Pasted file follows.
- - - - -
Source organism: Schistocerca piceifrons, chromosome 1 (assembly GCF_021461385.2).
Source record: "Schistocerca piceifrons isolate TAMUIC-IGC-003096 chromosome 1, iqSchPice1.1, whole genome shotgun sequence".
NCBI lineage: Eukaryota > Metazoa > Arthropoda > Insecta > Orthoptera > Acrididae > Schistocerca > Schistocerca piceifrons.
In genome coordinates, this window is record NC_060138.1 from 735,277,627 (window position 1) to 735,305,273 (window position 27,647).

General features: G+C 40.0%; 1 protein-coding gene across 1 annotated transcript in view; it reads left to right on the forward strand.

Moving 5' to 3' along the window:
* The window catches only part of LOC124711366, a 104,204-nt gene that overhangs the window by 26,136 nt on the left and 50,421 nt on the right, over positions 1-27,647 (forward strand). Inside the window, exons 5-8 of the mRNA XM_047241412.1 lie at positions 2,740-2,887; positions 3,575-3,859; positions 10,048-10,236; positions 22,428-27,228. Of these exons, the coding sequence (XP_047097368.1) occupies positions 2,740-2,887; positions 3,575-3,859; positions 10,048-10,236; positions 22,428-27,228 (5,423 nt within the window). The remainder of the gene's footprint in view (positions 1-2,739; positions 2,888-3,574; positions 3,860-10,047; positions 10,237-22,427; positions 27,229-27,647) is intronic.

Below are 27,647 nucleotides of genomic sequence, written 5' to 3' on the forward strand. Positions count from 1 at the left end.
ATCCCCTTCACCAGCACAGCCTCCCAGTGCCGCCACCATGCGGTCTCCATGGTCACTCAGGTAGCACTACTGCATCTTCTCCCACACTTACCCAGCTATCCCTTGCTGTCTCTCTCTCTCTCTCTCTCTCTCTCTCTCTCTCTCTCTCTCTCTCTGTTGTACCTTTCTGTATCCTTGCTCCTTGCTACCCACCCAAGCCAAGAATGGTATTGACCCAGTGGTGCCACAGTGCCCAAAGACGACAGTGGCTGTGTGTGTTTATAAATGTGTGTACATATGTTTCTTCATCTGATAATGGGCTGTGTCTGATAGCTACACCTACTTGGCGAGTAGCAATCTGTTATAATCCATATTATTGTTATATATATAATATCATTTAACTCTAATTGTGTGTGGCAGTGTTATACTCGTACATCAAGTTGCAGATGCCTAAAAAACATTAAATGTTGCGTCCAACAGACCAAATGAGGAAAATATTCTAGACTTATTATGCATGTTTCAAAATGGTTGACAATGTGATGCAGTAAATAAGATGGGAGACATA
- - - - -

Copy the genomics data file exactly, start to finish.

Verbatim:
Source organism: Schistocerca piceifrons, chromosome 1 (assembly GCF_021461385.2).
Source record: "Schistocerca piceifrons isolate TAMUIC-IGC-003096 chromosome 1, iqSchPice1.1, whole genome shotgun sequence".
NCBI lineage: Eukaryota > Metazoa > Arthropoda > Insecta > Orthoptera > Acrididae > Schistocerca > Schistocerca piceifrons.
In genome coordinates, this window is record NC_060138.1 from 735,277,627 (window position 1) to 735,305,273 (window position 27,647).

General features: G+C 40.0%; 1 protein-coding gene across 1 annotated transcript in view; it reads left to right on the forward strand.

Moving 5' to 3' along the window:
* The window catches only part of LOC124711366, a 104,204-nt gene that overhangs the window by 26,136 nt on the left and 50,421 nt on the right, over positions 1-27,647 (forward strand). Inside the window, exons 5-8 of the mRNA XM_047241412.1 lie at positions 2,740-2,887; positions 3,575-3,859; positions 10,048-10,236; positions 22,428-27,228. Of these exons, the coding sequence (XP_047097368.1) occupies positions 2,740-2,887; positions 3,575-3,859; positions 10,048-10,236; positions 22,428-27,228 (5,423 nt within the window). The remainder of the gene's footprint in view (positions 1-2,739; positions 2,888-3,574; positions 3,860-10,047; positions 10,237-22,427; positions 27,229-27,647) is intronic.

Below are 27,647 nucleotides of genomic sequence, written 5' to 3' on the forward strand. Positions count from 1 at the left end.
ATCCCCTTCACCAGCACAGCCTCCCAGTGCCGCCACCATGCGGTCTCCATGGTCACTCAGGTAGCACTACTGCATCTTCTCCCACACTTACCCAGCTATCCCTTGCTGTCTCTCTCTCTCTCTCTCTCTCTCTCTCTCTCTCTCTCTCTCTCTCTGTTGTACCTTTCTGTATCCTTGCTCCTTGCTACCCACCCAAGCCAAGAATGGTATTGACCCAGTGGTGCCACAGTGCCCAAAGACGACAGTGGCTGTGTGTGTTTATAAATGTGTGTACATATGTTTCTTCATCTGATAATGGGCTGTGTCTGATAGCTACACCTACTTGGCGAGTAGCAATCTGTTATAATCCATATTATTGTTATATATATAATATCATTTAACTCTAATTGTGTGTGGCAGTGTTATACTCGTACATCAAGTTGCAGATGCCTAAAAAACATTAAATGTTGCGTCCAACAGACCAAATGAGGAAAATATTCTAGACTTATTATGCATGTTTCAAAATGGTTGACAATGTGATGCAGTAAATAAGATGGGAGACATA